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Lucy, Esq.
Lucy, Esq., Lawyer
Category: Real Estate Law
Satisfied Customers: 27218
Experience:  JA Mentor
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In lay person writing, I respectfully request the full

Customer Question

In lay person writing, I respectfully ***** ***** full meaning of the below paperwork with has only 2 names (not married, though are 1 parent and 1 child) on the same deed:
That the GRANTOR, for a valuable consideration paid by the GRANTEE, the receipt of which is hereby acknowledged, has and by these presents, does grant, bargain, sell and convey unto the GRANTEE in fee simple, her one-half (1/2) undivided interest in that certain lot, tract or parcel of land in North Carolina described as follows:
TO HAVE AND TO HOLD the aforesaid lot, tract or parcel of land and all privileges and appertenances thereto belonging to the GRANTEE in fee simple.
And the GRANTOR covenants with the GRANTEE, that GRANTOR is seized of the premises, in fee simple, has the right to convey the fee simple, that title is marketable and free and clear of all encumbrances, and that GRANTOR will warrant and defend the title against the lawful claim of all persons whomsoever excluding the exceptions stated herein and designated on the map referred to above.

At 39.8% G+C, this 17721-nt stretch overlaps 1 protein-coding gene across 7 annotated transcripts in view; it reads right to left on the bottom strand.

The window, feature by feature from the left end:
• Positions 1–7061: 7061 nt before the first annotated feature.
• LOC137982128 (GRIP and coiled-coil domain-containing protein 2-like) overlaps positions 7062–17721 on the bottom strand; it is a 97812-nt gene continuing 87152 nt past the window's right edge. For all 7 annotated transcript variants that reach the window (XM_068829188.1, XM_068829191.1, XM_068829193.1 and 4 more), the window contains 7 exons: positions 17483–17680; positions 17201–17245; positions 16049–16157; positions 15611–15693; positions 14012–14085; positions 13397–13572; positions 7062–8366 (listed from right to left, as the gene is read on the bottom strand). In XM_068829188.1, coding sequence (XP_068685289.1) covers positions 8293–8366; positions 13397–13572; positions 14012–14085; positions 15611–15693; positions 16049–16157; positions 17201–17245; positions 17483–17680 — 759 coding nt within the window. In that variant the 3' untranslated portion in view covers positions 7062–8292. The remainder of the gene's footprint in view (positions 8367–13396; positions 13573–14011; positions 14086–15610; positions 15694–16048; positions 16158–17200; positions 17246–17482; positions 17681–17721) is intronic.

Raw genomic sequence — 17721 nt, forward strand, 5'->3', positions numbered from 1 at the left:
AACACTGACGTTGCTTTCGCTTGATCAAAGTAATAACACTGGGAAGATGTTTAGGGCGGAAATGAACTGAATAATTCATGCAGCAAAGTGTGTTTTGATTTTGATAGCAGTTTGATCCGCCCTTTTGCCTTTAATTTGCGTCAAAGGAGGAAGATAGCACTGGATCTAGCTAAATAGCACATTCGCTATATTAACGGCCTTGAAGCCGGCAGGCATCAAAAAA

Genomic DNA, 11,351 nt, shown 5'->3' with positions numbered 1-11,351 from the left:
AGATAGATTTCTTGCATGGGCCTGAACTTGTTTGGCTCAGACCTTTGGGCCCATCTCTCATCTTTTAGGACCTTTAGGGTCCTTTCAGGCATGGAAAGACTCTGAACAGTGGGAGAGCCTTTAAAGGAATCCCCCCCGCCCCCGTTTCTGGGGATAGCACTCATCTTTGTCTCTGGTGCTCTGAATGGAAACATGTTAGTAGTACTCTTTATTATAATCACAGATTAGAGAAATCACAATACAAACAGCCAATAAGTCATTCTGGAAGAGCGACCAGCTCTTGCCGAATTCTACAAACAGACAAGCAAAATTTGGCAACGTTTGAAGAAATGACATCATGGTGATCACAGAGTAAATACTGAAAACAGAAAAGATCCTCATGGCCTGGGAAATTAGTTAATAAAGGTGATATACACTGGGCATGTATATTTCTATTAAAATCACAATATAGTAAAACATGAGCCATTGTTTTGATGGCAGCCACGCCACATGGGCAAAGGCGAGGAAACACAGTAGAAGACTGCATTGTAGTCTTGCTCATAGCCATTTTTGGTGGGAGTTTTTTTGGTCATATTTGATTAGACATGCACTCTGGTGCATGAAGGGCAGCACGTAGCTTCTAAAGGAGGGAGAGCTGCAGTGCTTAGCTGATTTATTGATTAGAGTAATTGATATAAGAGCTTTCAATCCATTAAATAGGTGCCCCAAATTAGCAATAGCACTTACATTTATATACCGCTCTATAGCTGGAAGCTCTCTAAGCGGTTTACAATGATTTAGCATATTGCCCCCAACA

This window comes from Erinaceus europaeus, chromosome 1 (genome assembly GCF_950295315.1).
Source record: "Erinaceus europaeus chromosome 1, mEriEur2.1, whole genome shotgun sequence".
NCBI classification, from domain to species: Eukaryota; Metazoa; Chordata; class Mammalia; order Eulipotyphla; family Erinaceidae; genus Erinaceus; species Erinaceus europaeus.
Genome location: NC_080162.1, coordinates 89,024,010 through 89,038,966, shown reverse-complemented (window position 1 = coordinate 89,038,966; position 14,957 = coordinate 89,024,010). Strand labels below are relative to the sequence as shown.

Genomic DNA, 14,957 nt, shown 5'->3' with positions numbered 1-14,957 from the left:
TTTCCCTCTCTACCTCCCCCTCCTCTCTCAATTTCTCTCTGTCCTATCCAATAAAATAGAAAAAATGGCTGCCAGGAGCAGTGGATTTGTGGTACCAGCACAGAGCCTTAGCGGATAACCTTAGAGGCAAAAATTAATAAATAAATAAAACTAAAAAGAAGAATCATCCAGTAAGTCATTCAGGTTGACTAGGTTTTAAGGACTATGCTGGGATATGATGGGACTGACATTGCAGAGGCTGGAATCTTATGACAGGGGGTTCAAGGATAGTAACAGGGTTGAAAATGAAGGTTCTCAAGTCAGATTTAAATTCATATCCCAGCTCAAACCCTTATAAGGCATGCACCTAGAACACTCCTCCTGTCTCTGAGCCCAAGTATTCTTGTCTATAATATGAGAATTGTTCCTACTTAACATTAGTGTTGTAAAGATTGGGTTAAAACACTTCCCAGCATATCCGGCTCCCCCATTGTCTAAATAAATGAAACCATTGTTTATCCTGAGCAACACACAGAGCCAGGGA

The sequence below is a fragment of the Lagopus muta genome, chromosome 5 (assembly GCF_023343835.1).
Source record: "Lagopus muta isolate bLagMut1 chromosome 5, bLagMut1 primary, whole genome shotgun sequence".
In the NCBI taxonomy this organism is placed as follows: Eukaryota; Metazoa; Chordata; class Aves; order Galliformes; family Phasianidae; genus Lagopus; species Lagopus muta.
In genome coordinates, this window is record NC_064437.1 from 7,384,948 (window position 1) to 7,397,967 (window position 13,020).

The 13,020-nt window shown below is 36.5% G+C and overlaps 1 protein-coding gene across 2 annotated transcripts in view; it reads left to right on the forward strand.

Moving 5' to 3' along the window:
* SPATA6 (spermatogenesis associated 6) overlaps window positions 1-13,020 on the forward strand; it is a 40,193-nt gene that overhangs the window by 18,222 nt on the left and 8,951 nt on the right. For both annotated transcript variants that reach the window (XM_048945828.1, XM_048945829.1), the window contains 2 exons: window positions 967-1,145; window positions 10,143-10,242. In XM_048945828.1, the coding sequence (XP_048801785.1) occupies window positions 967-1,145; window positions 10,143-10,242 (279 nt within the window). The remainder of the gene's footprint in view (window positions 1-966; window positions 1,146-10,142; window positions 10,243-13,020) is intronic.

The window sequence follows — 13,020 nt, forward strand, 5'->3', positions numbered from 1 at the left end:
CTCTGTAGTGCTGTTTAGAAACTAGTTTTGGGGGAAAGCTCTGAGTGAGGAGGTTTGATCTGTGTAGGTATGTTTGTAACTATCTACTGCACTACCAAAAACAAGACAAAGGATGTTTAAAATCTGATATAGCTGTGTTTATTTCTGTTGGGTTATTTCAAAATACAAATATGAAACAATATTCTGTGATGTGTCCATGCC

Submitted: 6 months ago.
Category: Real Estate Law
Expert:  Lucy, Esq. replied 6 months ago.


I'm Lucy, and I'd be happy to answer your questions today.

What that is saying is that the property owner is giving her interest in the named real estate to the buyer. "1/2 undivided interest" means there's another property owner somewhere, so the person who's buying the property will share with that other person. "For valuable consideration paid" means that the transfer is not a gift - the new owner paid something for it.

The seller promises that he or she really does own the property, that they have a right to transfer it to someone else, and that they are not aware of any liens or any other person's claim to ownership (other than whoever owns the other half). If it turns out that the seller DOESN'T own the property, then they'll do what is necessary to fix the title in order to complete a legal transfer to the buyer. If someone sues the buyer due to a legitimate dispute over the title, the seller will pay the attorney's fees associated with fixing it - that's what "will warrant and defend the title" means at the end.

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